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Old 08-28-11, 07:45 PM   #4
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just keep doing what got you there. there is no magic diet or workout program, just keep doing the things consistently that got you the results. you will have good weeks and bad weeks but overall stick with it. if you find you really start slacking, find a way to snap yourself back to reality.
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Old 08-28-11, 10:12 PM   #5
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I have come down from 330+ 4 years ago to about 250 today. Have been as low as 235 and as high as 265 the past year but never out of control. I use iPhone app "lose it" to count calories. It works pretty well for me.
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Old 08-29-11, 05:01 AM   #6
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I'll offer a suggestion when I get there.
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Old 08-29-11, 06:00 AM   #7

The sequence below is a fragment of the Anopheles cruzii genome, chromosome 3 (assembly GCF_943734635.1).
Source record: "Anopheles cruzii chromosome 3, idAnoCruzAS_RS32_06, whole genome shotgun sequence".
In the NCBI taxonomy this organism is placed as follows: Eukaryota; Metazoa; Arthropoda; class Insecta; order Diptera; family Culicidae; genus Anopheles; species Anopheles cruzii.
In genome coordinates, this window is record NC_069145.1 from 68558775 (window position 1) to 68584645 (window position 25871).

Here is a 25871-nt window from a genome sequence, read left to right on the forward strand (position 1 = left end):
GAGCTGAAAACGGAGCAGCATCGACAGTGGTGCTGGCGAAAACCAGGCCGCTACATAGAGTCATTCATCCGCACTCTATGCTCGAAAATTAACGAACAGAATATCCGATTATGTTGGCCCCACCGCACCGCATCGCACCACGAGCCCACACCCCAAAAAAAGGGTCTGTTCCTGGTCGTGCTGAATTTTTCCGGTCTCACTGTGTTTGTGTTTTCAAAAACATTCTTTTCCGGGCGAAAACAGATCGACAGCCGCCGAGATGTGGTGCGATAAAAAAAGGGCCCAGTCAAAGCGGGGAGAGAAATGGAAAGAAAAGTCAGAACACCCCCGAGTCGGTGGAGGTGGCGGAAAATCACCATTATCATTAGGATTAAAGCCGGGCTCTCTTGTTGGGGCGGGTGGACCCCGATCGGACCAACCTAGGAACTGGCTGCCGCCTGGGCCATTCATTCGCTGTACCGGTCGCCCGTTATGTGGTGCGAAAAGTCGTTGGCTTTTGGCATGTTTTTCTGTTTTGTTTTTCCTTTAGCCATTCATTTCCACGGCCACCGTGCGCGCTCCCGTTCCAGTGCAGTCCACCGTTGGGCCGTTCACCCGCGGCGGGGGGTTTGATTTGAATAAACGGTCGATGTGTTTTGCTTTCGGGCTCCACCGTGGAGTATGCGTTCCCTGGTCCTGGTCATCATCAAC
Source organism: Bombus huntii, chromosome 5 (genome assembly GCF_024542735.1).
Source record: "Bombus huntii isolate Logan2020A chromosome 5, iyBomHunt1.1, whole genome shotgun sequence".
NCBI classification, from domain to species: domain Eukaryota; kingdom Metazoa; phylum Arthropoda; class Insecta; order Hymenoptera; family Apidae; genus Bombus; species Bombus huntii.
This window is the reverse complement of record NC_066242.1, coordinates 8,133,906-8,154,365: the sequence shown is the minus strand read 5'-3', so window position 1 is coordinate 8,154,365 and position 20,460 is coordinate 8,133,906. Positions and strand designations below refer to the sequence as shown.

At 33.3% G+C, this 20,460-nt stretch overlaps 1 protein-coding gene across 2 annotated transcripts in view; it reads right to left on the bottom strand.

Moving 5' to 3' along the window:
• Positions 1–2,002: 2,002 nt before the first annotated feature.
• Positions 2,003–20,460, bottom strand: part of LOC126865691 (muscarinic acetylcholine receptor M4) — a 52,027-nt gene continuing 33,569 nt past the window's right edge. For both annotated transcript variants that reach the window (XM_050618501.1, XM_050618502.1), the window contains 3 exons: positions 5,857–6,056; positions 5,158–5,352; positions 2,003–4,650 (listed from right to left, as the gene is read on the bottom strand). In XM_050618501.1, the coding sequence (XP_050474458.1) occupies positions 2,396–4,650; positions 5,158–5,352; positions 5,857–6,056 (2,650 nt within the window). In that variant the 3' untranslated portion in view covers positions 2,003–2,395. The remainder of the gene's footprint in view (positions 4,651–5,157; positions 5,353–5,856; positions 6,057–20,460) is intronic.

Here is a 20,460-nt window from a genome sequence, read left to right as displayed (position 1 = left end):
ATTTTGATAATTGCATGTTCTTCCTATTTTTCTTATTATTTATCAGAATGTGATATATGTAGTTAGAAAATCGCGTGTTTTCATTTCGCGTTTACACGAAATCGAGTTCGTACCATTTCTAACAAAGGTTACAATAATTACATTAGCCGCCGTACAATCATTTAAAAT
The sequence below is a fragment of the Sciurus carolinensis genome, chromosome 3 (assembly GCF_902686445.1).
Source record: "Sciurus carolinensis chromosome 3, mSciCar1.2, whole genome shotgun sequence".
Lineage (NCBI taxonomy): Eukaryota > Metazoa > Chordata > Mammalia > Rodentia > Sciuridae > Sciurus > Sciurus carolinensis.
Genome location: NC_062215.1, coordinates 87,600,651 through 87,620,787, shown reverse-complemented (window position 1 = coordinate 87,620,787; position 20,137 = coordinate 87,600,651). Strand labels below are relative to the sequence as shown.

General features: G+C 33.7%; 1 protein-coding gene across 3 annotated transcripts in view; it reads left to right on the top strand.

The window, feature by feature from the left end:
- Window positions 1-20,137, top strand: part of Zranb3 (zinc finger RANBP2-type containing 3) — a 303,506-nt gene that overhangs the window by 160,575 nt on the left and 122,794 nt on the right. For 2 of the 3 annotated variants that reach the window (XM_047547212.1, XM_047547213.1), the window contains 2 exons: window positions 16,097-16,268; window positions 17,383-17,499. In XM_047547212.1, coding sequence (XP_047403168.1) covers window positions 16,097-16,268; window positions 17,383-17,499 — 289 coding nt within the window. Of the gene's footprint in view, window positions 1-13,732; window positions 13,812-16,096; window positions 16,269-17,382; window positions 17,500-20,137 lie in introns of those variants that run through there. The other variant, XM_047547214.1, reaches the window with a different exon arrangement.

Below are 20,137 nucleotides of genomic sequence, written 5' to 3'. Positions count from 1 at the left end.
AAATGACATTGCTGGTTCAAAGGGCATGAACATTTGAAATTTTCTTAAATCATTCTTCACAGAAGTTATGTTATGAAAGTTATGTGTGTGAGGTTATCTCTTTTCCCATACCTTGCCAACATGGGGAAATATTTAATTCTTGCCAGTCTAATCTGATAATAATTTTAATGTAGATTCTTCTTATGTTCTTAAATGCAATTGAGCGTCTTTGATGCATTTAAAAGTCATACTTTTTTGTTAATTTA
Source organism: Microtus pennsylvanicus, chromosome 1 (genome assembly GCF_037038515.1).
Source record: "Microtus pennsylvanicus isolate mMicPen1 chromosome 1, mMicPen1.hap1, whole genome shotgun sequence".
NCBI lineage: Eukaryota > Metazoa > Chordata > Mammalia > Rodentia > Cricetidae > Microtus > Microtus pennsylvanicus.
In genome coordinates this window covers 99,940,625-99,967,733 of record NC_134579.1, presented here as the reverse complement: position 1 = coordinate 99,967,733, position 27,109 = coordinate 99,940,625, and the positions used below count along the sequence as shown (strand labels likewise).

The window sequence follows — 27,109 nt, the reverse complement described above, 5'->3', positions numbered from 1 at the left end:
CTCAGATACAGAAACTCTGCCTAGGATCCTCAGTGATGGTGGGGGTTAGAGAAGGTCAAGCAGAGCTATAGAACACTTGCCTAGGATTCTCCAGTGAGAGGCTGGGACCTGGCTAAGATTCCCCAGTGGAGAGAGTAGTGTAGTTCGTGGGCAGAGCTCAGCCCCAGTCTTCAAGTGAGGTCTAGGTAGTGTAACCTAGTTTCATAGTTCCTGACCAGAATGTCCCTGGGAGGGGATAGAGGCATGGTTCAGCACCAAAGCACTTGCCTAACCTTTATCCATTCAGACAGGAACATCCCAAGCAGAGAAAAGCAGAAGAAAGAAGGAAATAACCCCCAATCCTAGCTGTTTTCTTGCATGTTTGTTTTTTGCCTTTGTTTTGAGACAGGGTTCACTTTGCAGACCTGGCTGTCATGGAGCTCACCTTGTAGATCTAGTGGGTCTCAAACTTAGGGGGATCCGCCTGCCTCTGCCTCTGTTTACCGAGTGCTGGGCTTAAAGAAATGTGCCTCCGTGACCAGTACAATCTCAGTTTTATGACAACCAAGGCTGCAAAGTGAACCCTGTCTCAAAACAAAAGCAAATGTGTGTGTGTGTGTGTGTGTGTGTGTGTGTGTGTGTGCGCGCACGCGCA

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I have come down from 330+ 4 years ago to about 250 today. Have been as low as 235 and as high as 265 the past year but never out of control. I use iPhone app "lose it" to count calories. It works pretty well for me.
So you still count calories? I've been counting since January. I have felt that I likely will have to continue counting indefinitely.
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Old 08-29-11, 06:01 AM   #8
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just keep doing what got you there. there is no magic diet or workout program, just keep doing the things consistently that got you the results. you will have good weeks and bad weeks but overall stick with it. if you find you really start slacking, find a way to snap yourself back to reality.
I don't believe in magic either. I am curious though how and what people eat after they have lost the weight they want to lose.
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Old 08-29-11, 02:14 PM   #9
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I have come down from 330+ 4 years ago to about 250 today. Have been as low as 235 and as high as 265 the past year but never out of control. I use iPhone app "lose it" to count calories. It works pretty well for me.